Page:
Parks & Recreation

Community Cat Program

The Community Cat Program is a collaborative effort between the City of Auburn and DeKalb Humane Society.

The program—formed out of city ordinance passed in 2021—aims to humanely control the population of stray and feral cats. By arranging for surgical sterilization, ear tipping, and vaccination for rabies and other related humane services, the program will decrease the feral population in Auburn over time.

Become a Community Cat Provider

If you’re interested in supporting our efforts and being one of our community cat providers, please complete the online form below.

Join the Community Cat Program
    • Work with an animal welfare organization to confine a free-roaming cat for surgical sterilization, ear tipping and vaccination for rabies by a licensed veterinarian. In addition, the cat must be microchipped with the documentation provided to the DeKalb Humane Society and/or the City of Auburn prior to release back to the community to ensure a safe return to its territory should it be impounded to the DeKalb Humane Society and/or the City of Auburn. Grant monies may be available to assist with these expenditures.
    • Contact the DeKalb Humane Society and/or the City of Auburn to seek assistance for a community cat requiring humane euthanasia for serious illness or injury. A community cat provider may choose to seek veterinary care for a community cat at their own expense.
    • Make reasonable efforts to work with the DeKalb Humane Society and/or the City of Auburn or designated animal welfare organization to resolve nuisance complaints using humane deterrents and/or removal of community cats identified as a public nuisance.
  • This field is for validation purposes and should be left unchanged.

Program Guidelines & Requirements

A community cat provider is required to follow certain guidelines.

Financially Support the Community Cat Program

Another way to support the program is through a monetary donation. Donations are made to the DeKalb Humane Society and allocated directly to the upkeep and maintenance of the Community Cat Program.

Need a Humane Trap?

Trap, Neuter, Release (TNR) programs are a humane approach to addressing community cat populations. These programs effectively save cat lives, while addressing community concerns, reducing complaints, and stopping the breeding cycle.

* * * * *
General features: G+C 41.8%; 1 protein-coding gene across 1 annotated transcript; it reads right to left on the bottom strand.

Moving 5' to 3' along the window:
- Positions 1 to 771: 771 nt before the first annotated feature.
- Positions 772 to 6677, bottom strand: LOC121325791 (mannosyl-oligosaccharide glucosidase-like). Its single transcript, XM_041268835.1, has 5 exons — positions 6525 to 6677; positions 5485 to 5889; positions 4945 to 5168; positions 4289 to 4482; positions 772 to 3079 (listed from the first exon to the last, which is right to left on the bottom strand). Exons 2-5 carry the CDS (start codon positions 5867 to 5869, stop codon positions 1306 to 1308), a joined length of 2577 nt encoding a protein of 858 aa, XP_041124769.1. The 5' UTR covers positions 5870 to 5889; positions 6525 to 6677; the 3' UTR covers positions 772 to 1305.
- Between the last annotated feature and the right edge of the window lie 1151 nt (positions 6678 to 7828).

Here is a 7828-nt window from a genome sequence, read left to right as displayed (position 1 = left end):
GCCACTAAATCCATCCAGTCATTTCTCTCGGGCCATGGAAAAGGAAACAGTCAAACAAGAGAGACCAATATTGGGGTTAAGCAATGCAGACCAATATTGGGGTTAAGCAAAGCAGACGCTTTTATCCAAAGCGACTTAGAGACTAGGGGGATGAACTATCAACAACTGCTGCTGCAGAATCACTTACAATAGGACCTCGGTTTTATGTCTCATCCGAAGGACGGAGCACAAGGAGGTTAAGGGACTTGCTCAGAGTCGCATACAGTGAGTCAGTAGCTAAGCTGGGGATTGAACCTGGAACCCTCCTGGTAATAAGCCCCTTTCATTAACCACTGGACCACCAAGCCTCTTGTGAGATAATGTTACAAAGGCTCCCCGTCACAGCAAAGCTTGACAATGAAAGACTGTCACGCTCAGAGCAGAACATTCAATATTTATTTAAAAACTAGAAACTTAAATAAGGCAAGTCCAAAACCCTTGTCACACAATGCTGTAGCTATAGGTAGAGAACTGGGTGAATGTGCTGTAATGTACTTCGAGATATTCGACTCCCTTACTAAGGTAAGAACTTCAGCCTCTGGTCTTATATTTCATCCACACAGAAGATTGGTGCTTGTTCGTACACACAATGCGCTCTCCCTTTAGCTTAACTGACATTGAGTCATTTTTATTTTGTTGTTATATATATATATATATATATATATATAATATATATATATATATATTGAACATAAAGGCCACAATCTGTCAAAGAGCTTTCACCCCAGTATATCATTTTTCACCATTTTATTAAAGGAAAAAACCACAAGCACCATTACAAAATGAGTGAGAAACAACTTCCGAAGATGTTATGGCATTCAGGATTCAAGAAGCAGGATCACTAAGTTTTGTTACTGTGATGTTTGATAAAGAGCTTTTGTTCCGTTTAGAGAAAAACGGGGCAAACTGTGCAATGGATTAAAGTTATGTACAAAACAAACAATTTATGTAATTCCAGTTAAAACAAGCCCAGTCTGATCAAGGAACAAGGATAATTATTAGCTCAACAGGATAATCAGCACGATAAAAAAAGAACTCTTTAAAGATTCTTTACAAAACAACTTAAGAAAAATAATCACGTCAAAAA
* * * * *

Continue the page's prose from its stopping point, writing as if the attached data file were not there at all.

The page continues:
If you are a community cat provider and would like to reserve a humane trap to help transport feral cats for spay/neutering, please complete the form below.

  • This field is for validation purposes and should be left unchanged.

Food Considerations for Community Cats

Food may only be provided between 6-9 a.m. daily. All uneaten food must be removed within 30 minutes from when provided to avoid attracting insects or wildlife.

Frequently Asked Questions

What is a community cat?

Any outdoor free-roaming cat that has been evaluated and sterilized by a licensed veterinarian, ear tipped, vaccinated for rabies, microchipped, documented with our DeKalb Humane Society and/or the City of Auburn and released back into the area from which it was captured.

What are the provisions of the Community Cat Program?

Free-roaming cats without acceptable identification that have been impounded or trapped in the community may be deemed a potential community cat based on age, health and behavior. Once evaluated, such cats may receive services from our partners. Based on the availability of grant money or an individual’s own finances, animal welfare partners may alter, vaccinate or ear tip for visual identification. The Community Cat provider will take community cats back into the community from where they were found. A cat identified as an existing community cat may be immediately returned to the community and exempted from the legal hold period.

What is a community cat provider?

A community cat provider is someone who provides food, water, shelter or otherwise cares for community cats and complies with the program guidelines.

What is ear tipping?

Ear tipping is the straight-line cutting of the tip of the left ear of a cat while it is anesthetized in order to identify the cat as a community cat.

What is a free-roaming cat?

A free-roaming cat is any cat not restrained and without acceptable identification.

What if a community cat is a nuisance in my neighborhood?

The City of Auburn may impound community cats that are public nuisances, diseased or not thriving due to loss of resources. The DeKalb Humane Society and/or the City of Auburn shall coordinate with partnering animal welfare organizations and/or veterinarians to offer resource information for establishing opportunities for community cats, community cat providers and humane deterrents.

What is required of a community cat provider?

There isn’t an application process, but you must comply with program guidelines:

  • Work with an animal welfare organization to confine a free-roaming cat for surgical sterilization, ear tipping and vaccination for rabies by a licensed veterinarian. In addition, the cat must be microchipped with the documentation provided to the DeKalb Humane Society and/or the City of Auburn prior to release back to the community to ensure a safe return to its territory should it be impounded to the DeKalb Humane Society and/or the City of Auburn. Grant monies may be available to assist with these expenditures.
  • Contact the DeKalb Humane Society and/or the City of Auburn to seek assistance for a community cat requiring humane euthanasia for serious illness or injury. A community cat provider may choose to seek veterinary care for a community cat at their own expense.
  • Make reasonable efforts to work with the DeKalb Humane Society and/or the City of Auburn or designated animal welfare organization to resolve nuisance complaints using humane deterrents and/or removal of community cats identified as a public nuisance.